Networking for Career Success & Focus

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As I have shared in previous posts creditability, being an expert and offering value all interrelates into networking and building a community of people, who believe, and want to work with you. Networking is a lifestyle not just an activity. You need to make connections with people. It’s the #1 most important thing you can do to accomplish your goals.

Why network? More than 83% of all jobs are found and developed by word of mouth and by relationships build over days or years of contributing to one another. It’s also a time to serve and give to another person and be given to in exchange. One important factor that is often overlooked in networking is the importance of a clear goal and focus for networking.

Where to start?

Clarify your purpose and your intention for networking. Do you want to attract a new job, move, learn something new or make a friend? Be clear and specific before you begin.Identify a way to introduce yourself. Develop a 30 second introductory statements or elevator pitch. Include your accomplishments, your goals and something unique about you. Please email me to receive a handout on this.Think of your life as one big canvas and opportunity to meet and network. Everyone you come in contact with is a person you can learn from, contribute to and be helped by.

Building Your Connections

Begin to brainstorm and write down people who you would like to share your goals with and receive help from. These are usually former supervisors, friends, neighbors, vendors, relatives, and people you interact with daily, a mentor someone further along that you are. This is a time to find places and organizations you believe in and find ways to align. The most effective way to do that is to volunteer and take on a project or event that you can get exposure with and be involved with. The process of gaining creditability with an organization while you are helping them supports you to expand your network. By being seen and affiliated with you increase your creditability and recognition.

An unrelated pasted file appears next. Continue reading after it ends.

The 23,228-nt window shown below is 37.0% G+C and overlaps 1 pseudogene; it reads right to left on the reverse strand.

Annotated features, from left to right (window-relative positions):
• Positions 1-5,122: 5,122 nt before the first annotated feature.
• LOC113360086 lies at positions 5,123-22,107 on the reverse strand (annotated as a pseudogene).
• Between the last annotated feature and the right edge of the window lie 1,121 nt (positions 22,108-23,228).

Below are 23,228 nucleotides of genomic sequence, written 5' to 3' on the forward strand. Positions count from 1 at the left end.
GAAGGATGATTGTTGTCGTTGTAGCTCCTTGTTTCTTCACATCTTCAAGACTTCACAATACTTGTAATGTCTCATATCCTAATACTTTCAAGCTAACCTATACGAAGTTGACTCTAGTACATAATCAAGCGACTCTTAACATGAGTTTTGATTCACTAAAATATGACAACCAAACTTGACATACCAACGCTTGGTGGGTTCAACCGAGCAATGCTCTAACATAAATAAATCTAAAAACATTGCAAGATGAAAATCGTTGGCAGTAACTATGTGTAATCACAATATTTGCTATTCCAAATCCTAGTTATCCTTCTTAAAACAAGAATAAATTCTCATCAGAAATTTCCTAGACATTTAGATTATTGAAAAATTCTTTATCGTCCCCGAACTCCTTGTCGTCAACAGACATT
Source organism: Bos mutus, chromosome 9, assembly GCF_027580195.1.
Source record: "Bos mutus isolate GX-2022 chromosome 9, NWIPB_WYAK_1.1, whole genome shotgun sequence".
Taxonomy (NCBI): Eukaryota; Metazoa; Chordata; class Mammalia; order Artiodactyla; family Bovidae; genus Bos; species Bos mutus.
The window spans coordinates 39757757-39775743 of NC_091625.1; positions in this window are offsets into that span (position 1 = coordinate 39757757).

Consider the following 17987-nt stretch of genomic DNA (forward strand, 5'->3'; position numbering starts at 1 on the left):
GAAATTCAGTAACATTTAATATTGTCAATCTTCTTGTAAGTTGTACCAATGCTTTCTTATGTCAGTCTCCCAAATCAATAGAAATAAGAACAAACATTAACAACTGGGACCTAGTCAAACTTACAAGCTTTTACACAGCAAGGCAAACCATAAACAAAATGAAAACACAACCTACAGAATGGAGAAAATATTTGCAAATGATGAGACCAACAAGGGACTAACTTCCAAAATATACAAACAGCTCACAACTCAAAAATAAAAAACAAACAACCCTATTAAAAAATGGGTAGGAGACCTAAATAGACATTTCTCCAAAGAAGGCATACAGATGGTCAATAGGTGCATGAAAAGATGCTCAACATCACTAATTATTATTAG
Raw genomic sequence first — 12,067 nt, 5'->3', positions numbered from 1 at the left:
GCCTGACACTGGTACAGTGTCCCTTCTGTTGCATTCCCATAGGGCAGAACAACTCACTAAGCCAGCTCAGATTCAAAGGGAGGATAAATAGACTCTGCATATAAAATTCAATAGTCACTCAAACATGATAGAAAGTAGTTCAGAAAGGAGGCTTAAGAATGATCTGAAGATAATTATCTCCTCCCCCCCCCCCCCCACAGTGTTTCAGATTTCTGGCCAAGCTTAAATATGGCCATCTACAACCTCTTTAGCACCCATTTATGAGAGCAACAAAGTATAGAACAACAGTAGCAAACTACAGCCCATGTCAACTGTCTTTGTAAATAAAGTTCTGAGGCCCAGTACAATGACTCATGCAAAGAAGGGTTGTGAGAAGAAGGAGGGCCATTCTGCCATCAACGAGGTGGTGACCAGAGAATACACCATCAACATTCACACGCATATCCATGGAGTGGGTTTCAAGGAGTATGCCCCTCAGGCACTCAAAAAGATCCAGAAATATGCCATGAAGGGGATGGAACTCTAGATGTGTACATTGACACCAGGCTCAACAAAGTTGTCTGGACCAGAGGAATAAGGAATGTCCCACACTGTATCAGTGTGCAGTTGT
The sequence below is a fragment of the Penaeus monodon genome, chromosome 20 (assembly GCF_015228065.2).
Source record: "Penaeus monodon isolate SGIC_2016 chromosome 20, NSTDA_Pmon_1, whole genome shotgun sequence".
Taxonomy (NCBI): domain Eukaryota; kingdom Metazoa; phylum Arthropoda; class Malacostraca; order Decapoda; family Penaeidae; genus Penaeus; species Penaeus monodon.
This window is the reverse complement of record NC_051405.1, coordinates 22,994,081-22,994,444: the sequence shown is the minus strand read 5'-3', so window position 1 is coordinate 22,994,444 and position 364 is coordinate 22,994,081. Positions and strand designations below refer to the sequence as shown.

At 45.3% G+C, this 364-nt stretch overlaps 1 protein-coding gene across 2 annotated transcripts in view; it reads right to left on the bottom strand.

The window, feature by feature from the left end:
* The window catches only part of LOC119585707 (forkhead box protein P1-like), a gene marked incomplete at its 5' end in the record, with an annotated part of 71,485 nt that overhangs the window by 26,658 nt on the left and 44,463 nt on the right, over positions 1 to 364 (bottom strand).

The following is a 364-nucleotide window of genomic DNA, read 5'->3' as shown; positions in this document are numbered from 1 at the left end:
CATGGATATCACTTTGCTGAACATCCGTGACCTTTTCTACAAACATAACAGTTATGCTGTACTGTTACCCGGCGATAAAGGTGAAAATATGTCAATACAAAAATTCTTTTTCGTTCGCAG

Making Contact

Develop your relationships when you don’t need them. Offer to help someone and extend yourself by being generous. This will provide a foundation that is worth working from. Find automated ways to stay in touch with people. Begin a blog, do a monthly newsletter, send out a group notice about fun events to attend or charity functions you support. I also find ways to keep track of what people are excited about and needing and I’ll send magazine articles, resources, links, and ideas as I hear about them. I also find it helpful to link people together via facebook or linked in and by sharing quotes, Utube videos and job leads with others. Be a resource, offering who you are and your individual value to others. They will remember and want to help you back.

Following Up

After you’ve made contact with someone send a handwritten thank you note with your personal flair and focus. Be remembered by being YOU. Take the time to connect with people and contribute to their success. A simple email follow up is good too so they have your contact information in your signature line and are able to add you to their address book and send texts and updates to you too. Find time in your schedule to meet with at least one new person per week for coffee or tea. Ask them about them, get them connected to their dreams, be inspired by people’s stories and create space for new opportunities to come to you. When someone extends himself or herself to you, be gracious and willing and thank them. It takes a lot to step out of our comfort zones and engage with someone new.

Have fun and share one of your networking success stories with us.